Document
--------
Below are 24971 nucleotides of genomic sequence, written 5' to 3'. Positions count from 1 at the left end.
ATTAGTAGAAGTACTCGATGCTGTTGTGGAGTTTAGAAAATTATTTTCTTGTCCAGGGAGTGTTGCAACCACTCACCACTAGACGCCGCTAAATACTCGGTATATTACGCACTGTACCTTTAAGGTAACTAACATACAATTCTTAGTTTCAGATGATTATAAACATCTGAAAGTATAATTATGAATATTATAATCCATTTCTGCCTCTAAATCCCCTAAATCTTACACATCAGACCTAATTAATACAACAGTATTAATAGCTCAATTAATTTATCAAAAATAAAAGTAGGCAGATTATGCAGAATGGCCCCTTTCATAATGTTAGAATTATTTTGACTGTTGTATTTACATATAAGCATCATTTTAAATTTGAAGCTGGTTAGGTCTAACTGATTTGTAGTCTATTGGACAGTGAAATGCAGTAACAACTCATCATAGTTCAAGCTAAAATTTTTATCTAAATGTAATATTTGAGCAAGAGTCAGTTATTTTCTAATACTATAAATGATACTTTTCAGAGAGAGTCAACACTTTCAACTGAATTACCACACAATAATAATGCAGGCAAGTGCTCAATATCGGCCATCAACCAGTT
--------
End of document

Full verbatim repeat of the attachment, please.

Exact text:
Below are 24971 nucleotides of genomic sequence, written 5' to 3'. Positions count from 1 at the left end.
ATTAGTAGAAGTACTCGATGCTGTTGTGGAGTTTAGAAAATTATTTTCTTGTCCAGGGAGTGTTGCAACCACTCACCACTAGACGCCGCTAAATACTCGGTATATTACGCACTGTACCTTTAAGGTAACTAACATACAATTCTTAGTTTCAGATGATTATAAACATCTGAAAGTATAATTATGAATATTATAATCCATTTCTGCCTCTAAATCCCCTAAATCTTACACATCAGACCTAATTAATACAACAGTATTAATAGCTCAATTAATTTATCAAAAATAAAAGTAGGCAGATTATGCAGAATGGCCCCTTTCATAATGTTAGAATTATTTTGACTGTTGTATTTACATATAAGCATCATTTTAAATTTGAAGCTGGTTAGGTCTAACTGATTTGTAGTCTATTGGACAGTGAAATGCAGTAACAACTCATCATAGTTCAAGCTAAAATTTTTATCTAAATGTAATATTTGAGCAAGAGTCAGTTATTTTCTAATACTATAAATGATACTTTTCAGAGAGAGTCAACACTTTCAACTGAATTACCACACAATAATAATGCAGGCAAGTGCTCAATATCGGCCATCAACCAGTT